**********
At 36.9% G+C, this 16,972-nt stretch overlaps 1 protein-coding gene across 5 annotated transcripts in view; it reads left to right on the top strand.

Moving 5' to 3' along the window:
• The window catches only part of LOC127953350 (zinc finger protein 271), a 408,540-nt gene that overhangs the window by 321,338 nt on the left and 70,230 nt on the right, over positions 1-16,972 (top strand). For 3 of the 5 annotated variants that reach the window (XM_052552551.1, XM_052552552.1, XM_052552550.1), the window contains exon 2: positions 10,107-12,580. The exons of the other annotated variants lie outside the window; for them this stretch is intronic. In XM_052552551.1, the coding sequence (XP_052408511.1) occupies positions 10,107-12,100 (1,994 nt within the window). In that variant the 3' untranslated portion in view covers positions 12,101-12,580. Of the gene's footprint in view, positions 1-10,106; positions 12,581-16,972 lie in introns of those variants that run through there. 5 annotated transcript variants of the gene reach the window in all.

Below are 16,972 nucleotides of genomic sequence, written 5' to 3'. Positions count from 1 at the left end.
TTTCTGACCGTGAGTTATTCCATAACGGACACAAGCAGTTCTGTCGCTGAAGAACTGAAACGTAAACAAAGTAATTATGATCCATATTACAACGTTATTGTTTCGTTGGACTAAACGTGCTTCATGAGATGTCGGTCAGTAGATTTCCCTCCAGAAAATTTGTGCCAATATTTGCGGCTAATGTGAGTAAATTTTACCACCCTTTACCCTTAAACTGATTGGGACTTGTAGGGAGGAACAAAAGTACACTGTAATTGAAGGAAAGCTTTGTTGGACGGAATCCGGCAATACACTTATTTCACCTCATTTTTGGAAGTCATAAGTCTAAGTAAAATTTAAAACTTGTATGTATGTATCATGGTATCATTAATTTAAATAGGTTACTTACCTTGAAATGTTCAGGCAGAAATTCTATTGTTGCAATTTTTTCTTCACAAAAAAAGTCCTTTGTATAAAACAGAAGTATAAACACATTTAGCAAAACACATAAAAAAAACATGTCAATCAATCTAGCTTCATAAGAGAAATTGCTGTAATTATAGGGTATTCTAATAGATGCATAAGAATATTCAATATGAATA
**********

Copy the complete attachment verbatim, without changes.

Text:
At 36.9% G+C, this 16,972-nt stretch overlaps 1 protein-coding gene across 5 annotated transcripts in view; it reads left to right on the top strand.

Moving 5' to 3' along the window:
• The window catches only part of LOC127953350 (zinc finger protein 271), a 408,540-nt gene that overhangs the window by 321,338 nt on the left and 70,230 nt on the right, over positions 1-16,972 (top strand). For 3 of the 5 annotated variants that reach the window (XM_052552551.1, XM_052552552.1, XM_052552550.1), the window contains exon 2: positions 10,107-12,580. The exons of the other annotated variants lie outside the window; for them this stretch is intronic. In XM_052552551.1, the coding sequence (XP_052408511.1) occupies positions 10,107-12,100 (1,994 nt within the window). In that variant the 3' untranslated portion in view covers positions 12,101-12,580. Of the gene's footprint in view, positions 1-10,106; positions 12,581-16,972 lie in introns of those variants that run through there. 5 annotated transcript variants of the gene reach the window in all.

Below are 16,972 nucleotides of genomic sequence, written 5' to 3'. Positions count from 1 at the left end.
TTTCTGACCGTGAGTTATTCCATAACGGACACAAGCAGTTCTGTCGCTGAAGAACTGAAACGTAAACAAAGTAATTATGATCCATATTACAACGTTATTGTTTCGTTGGACTAAACGTGCTTCATGAGATGTCGGTCAGTAGATTTCCCTCCAGAAAATTTGTGCCAATATTTGCGGCTAATGTGAGTAAATTTTACCACCCTTTACCCTTAAACTGATTGGGACTTGTAGGGAGGAACAAAAGTACACTGTAATTGAAGGAAAGCTTTGTTGGACGGAATCCGGCAATACACTTATTTCACCTCATTTTTGGAAGTCATAAGTCTAAGTAAAATTTAAAACTTGTATGTATGTATCATGGTATCATTAATTTAAATAGGTTACTTACCTTGAAATGTTCAGGCAGAAATTCTATTGTTGCAATTTTTTCTTCACAAAAAAAGTCCTTTGTATAAAACAGAAGTATAAACACATTTAGCAAAACACATAAAAAAAACATGTCAATCAATCTAGCTTCATAAGAGAAATTGCTGTAATTATAGGGTATTCTAATAGATGCATAAGAATATTCAATATGAATA